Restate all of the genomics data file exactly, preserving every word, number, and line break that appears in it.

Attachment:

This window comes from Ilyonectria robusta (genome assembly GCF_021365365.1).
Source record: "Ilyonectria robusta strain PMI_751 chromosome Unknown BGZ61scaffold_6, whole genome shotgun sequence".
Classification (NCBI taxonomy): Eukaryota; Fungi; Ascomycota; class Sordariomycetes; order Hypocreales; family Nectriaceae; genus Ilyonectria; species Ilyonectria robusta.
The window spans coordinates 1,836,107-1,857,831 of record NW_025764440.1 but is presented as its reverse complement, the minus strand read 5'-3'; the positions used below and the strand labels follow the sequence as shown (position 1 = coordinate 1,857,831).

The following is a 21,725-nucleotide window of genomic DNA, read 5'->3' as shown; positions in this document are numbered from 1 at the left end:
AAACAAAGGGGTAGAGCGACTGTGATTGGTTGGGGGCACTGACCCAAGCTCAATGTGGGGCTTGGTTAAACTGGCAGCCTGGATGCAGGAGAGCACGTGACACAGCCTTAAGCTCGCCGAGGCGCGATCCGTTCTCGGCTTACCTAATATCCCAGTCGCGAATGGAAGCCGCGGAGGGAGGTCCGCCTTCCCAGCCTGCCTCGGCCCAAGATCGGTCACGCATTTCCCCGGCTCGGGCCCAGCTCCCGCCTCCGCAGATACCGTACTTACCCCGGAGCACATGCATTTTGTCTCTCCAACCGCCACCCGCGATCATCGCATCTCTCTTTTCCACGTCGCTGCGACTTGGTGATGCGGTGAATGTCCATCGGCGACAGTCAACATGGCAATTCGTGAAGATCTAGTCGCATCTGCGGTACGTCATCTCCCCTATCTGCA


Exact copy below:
This window comes from Ilyonectria robusta (genome assembly GCF_021365365.1).
Source record: "Ilyonectria robusta strain PMI_751 chromosome Unknown BGZ61scaffold_6, whole genome shotgun sequence".
Classification (NCBI taxonomy): Eukaryota; Fungi; Ascomycota; class Sordariomycetes; order Hypocreales; family Nectriaceae; genus Ilyonectria; species Ilyonectria robusta.
The window spans coordinates 1,836,107-1,857,831 of record NW_025764440.1 but is presented as its reverse complement, the minus strand read 5'-3'; the positions used below and the strand labels follow the sequence as shown (position 1 = coordinate 1,857,831).

The following is a 21,725-nucleotide window of genomic DNA, read 5'->3' as shown; positions in this document are numbered from 1 at the left end:
AAACAAAGGGGTAGAGCGACTGTGATTGGTTGGGGGCACTGACCCAAGCTCAATGTGGGGCTTGGTTAAACTGGCAGCCTGGATGCAGGAGAGCACGTGACACAGCCTTAAGCTCGCCGAGGCGCGATCCGTTCTCGGCTTACCTAATATCCCAGTCGCGAATGGAAGCCGCGGAGGGAGGTCCGCCTTCCCAGCCTGCCTCGGCCCAAGATCGGTCACGCATTTCCCCGGCTCGGGCCCAGCTCCCGCCTCCGCAGATACCGTACTTACCCCGGAGCACATGCATTTTGTCTCTCCAACCGCCACCCGCGATCATCGCATCTCTCTTTTCCACGTCGCTGCGACTTGGTGATGCGGTGAATGTCCATCGGCGACAGTCAACATGGCAATTCGTGAAGATCTAGTCGCATCTGCGGTACGTCATCTCCCCTATCTGCA